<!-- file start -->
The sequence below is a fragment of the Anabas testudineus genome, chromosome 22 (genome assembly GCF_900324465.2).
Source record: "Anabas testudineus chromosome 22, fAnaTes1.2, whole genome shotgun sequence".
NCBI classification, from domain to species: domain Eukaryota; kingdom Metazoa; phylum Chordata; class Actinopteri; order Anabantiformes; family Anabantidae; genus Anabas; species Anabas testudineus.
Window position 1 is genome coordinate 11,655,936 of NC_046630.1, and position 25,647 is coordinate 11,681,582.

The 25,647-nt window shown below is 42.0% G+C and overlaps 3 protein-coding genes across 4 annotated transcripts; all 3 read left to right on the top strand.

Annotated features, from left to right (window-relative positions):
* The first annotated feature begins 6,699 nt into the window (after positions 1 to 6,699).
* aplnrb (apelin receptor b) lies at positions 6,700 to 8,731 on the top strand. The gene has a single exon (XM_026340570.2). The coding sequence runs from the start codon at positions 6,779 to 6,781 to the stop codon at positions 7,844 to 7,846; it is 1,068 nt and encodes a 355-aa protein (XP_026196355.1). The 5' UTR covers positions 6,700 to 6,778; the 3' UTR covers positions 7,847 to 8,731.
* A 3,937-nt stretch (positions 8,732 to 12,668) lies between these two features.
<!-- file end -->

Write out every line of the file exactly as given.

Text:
The sequence below is a fragment of the Anabas testudineus genome, chromosome 22 (genome assembly GCF_900324465.2).
Source record: "Anabas testudineus chromosome 22, fAnaTes1.2, whole genome shotgun sequence".
NCBI classification, from domain to species: domain Eukaryota; kingdom Metazoa; phylum Chordata; class Actinopteri; order Anabantiformes; family Anabantidae; genus Anabas; species Anabas testudineus.
Window position 1 is genome coordinate 11,655,936 of NC_046630.1, and position 25,647 is coordinate 11,681,582.

The 25,647-nt window shown below is 42.0% G+C and overlaps 3 protein-coding genes across 4 annotated transcripts; all 3 read left to right on the top strand.

Annotated features, from left to right (window-relative positions):
* The first annotated feature begins 6,699 nt into the window (after positions 1 to 6,699).
* aplnrb (apelin receptor b) lies at positions 6,700 to 8,731 on the top strand. The gene has a single exon (XM_026340570.2). The coding sequence runs from the start codon at positions 6,779 to 6,781 to the stop codon at positions 7,844 to 7,846; it is 1,068 nt and encodes a 355-aa protein (XP_026196355.1). The 5' UTR covers positions 6,700 to 6,778; the 3' UTR covers positions 7,847 to 8,731.
* A 3,937-nt stretch (positions 8,732 to 12,668) lies between these two features.